Book Image

The Go Workshop

By : Delio D'Anna, Andrew Hayes, Sam Hennessy, Jeremy Leasor, Gobin Sougrakpam, Dániel Szabó
Book Image

The Go Workshop

By: Delio D'Anna, Andrew Hayes, Sam Hennessy, Jeremy Leasor, Gobin Sougrakpam, Dániel Szabó

Overview of this book

The Go Workshop will take the pain out of learning the Go programming language (also known as Golang). It is designed to teach you to be productive in building real-world software. Presented in an engaging, hands-on way, this book focuses on the features of Go that are used by professionals in their everyday work. Each concept is broken down, clearly explained, and followed up with activities to test your knowledge and build your practical skills. Your first steps will involve mastering Go syntax, working with variables and operators, and using core and complex types to hold data. Moving ahead, you will build your understanding of programming logic and implement Go algorithms to construct useful functions. As you progress, you'll discover how to handle errors, debug code to troubleshoot your applications, and implement polymorphism using interfaces. The later chapters will then teach you how to manage files, connect to a database, work with HTTP servers and REST APIs, and make use of concurrent programming. Throughout this Workshop, you'll work on a series of mini projects, including a shopping cart, a loan calculator, a working hours tracker, a web page counter, a code checker, and a user authentication system. By the end of this book, you'll have the knowledge and confidence to tackle your own ambitious projects with Go.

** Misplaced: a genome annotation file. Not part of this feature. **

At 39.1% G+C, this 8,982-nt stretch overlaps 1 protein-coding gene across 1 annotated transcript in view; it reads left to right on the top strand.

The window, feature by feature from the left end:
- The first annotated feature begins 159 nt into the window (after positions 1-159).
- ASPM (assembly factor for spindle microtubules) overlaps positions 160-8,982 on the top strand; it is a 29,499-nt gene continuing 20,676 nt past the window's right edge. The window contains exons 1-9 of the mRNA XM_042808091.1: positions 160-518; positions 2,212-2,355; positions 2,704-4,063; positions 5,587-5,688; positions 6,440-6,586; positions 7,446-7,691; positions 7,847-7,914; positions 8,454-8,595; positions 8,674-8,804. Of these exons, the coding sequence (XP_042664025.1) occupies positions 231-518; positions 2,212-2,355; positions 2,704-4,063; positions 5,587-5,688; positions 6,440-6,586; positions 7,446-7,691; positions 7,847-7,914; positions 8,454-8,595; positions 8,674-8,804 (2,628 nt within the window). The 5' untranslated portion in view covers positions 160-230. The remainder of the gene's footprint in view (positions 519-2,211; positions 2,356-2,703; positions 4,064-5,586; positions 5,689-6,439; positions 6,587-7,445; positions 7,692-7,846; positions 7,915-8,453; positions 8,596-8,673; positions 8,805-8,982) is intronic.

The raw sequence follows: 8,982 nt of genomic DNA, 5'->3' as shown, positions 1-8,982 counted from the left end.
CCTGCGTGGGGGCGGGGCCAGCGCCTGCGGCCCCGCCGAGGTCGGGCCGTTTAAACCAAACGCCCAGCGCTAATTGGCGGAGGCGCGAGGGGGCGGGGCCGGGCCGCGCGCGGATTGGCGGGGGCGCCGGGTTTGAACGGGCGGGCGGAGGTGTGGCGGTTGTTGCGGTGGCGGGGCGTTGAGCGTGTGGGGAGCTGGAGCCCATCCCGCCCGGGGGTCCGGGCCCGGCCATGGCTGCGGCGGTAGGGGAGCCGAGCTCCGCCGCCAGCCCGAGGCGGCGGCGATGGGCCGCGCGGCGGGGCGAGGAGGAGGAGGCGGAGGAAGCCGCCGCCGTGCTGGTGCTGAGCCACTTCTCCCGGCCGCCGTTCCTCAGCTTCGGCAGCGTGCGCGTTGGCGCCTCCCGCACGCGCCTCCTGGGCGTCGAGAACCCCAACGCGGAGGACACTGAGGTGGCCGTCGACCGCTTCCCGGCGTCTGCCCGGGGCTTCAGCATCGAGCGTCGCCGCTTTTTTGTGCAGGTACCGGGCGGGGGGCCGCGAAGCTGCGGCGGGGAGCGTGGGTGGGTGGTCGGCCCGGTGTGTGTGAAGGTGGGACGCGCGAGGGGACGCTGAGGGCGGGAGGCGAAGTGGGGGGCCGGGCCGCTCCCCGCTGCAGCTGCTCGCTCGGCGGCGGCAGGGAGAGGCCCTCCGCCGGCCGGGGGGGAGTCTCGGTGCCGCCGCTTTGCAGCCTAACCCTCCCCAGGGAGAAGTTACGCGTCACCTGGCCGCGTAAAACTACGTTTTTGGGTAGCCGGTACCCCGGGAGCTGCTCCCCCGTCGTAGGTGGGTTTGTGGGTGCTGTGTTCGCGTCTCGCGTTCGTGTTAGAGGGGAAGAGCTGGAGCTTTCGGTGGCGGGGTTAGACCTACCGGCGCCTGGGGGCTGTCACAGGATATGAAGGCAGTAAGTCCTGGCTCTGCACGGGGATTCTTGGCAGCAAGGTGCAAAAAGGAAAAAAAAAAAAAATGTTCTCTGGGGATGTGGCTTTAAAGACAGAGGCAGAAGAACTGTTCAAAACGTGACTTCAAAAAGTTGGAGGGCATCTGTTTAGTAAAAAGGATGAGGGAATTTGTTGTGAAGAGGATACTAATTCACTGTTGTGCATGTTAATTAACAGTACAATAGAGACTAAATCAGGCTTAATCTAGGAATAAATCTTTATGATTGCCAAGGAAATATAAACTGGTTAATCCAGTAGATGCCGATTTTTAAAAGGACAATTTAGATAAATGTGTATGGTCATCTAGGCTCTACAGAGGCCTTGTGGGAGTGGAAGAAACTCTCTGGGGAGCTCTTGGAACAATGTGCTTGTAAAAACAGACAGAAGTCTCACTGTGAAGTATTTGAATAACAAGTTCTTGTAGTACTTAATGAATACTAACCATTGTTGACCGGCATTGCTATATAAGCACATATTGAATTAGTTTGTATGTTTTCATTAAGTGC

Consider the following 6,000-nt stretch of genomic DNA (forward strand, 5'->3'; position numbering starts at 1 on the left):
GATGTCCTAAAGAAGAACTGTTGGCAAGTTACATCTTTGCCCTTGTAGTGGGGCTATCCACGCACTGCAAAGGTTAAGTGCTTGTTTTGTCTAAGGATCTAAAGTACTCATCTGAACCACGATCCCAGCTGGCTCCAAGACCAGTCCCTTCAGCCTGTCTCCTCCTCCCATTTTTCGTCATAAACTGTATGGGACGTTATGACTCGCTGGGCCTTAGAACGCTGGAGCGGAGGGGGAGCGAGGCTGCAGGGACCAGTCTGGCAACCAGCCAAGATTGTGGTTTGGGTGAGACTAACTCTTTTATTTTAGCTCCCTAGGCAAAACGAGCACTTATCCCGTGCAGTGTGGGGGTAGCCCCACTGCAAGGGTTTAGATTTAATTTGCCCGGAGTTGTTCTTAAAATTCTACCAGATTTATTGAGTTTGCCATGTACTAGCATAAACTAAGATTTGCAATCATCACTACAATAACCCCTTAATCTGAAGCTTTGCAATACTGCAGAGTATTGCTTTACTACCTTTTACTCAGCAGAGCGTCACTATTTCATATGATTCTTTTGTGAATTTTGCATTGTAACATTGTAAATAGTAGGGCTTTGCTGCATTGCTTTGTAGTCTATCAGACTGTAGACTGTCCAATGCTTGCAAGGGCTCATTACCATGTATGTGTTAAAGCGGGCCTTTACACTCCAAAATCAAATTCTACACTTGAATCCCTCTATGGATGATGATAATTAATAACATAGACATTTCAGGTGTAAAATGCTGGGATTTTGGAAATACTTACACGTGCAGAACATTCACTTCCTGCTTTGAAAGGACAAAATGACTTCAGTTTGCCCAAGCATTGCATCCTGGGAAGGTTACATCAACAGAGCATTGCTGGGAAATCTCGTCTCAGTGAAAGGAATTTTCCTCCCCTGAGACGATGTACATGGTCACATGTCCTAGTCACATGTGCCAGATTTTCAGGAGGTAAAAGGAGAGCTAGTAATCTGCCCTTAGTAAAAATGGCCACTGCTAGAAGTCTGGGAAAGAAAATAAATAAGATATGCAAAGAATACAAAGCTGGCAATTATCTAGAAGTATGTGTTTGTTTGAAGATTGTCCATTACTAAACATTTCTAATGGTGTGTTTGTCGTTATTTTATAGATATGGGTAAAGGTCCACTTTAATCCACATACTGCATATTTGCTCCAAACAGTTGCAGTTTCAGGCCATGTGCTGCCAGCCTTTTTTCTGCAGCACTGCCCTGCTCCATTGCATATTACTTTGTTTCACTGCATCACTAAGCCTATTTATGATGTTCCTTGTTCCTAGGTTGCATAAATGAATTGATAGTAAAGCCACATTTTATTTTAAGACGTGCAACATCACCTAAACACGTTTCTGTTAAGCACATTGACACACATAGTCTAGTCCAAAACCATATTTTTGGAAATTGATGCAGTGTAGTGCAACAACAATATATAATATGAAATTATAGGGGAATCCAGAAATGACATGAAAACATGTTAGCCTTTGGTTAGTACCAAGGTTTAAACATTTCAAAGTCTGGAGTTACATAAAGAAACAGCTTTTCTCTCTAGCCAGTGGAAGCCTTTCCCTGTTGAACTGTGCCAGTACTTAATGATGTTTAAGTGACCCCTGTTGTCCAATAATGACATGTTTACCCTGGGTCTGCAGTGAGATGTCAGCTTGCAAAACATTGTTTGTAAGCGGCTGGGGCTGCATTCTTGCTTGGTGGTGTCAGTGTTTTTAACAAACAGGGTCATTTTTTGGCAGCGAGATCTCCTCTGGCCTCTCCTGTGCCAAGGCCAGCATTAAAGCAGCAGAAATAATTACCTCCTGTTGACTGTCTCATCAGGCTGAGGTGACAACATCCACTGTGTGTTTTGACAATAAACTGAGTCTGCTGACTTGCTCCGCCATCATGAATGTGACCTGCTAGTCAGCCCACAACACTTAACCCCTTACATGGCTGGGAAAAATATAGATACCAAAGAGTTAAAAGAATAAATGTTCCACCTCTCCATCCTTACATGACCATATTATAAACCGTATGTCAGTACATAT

Table of Contents (21 chapters)
Free Chapter
1
1. Variables and Operators
2
2. Logic and Loops

Summary

In this chapter, you've been introduced to the server side of web programming. You've learned how to accept requests from HTTP clients and respond in an appropriate manner. You've learned how to separate the possible requests into different areas of an HTTP server via paths and sub-paths. For this, you used a simple routing mechanism with the standard Go HTTP package. You've seen how to return your response in order to suit different consumers: JSON responses for synthetic clients, and HTML pages for human access. You've seen how to use templates in order to format your plain text and HTML messages, using the standard templating package. You've learned how to serve and use static resources, serving them directly through a default file server or through a template object. You've also learned what a REST service is, and although we have not built one together, you have all the knowledge necessary to create one, provided you follow the description...